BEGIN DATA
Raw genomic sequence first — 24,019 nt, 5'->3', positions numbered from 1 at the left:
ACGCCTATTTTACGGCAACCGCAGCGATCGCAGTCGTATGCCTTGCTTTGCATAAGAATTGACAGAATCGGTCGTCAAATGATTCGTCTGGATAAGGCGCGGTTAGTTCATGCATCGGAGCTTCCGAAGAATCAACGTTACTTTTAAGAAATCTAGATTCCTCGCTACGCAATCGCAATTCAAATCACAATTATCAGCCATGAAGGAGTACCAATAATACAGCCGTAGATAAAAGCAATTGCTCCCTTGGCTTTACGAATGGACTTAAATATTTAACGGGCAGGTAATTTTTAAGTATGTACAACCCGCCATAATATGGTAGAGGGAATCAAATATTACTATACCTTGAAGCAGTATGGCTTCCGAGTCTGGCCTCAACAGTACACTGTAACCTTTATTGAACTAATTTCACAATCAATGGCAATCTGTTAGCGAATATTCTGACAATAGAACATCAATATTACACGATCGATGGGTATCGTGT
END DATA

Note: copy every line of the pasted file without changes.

Raw genomic sequence first — 24,019 nt, 5'->3', positions numbered from 1 at the left:
ACGCCTATTTTACGGCAACCGCAGCGATCGCAGTCGTATGCCTTGCTTTGCATAAGAATTGACAGAATCGGTCGTCAAATGATTCGTCTGGATAAGGCGCGGTTAGTTCATGCATCGGAGCTTCCGAAGAATCAACGTTACTTTTAAGAAATCTAGATTCCTCGCTACGCAATCGCAATTCAAATCACAATTATCAGCCATGAAGGAGTACCAATAATACAGCCGTAGATAAAAGCAATTGCTCCCTTGGCTTTACGAATGGACTTAAATATTTAACGGGCAGGTAATTTTTAAGTATGTACAACCCGCCATAATATGGTAGAGGGAATCAAATATTACTATACCTTGAAGCAGTATGGCTTCCGAGTCTGGCCTCAACAGTACACTGTAACCTTTATTGAACTAATTTCACAATCAATGGCAATCTGTTAGCGAATATTCTGACAATAGAACATCAATATTACACGATCGATGGGTATCGTGT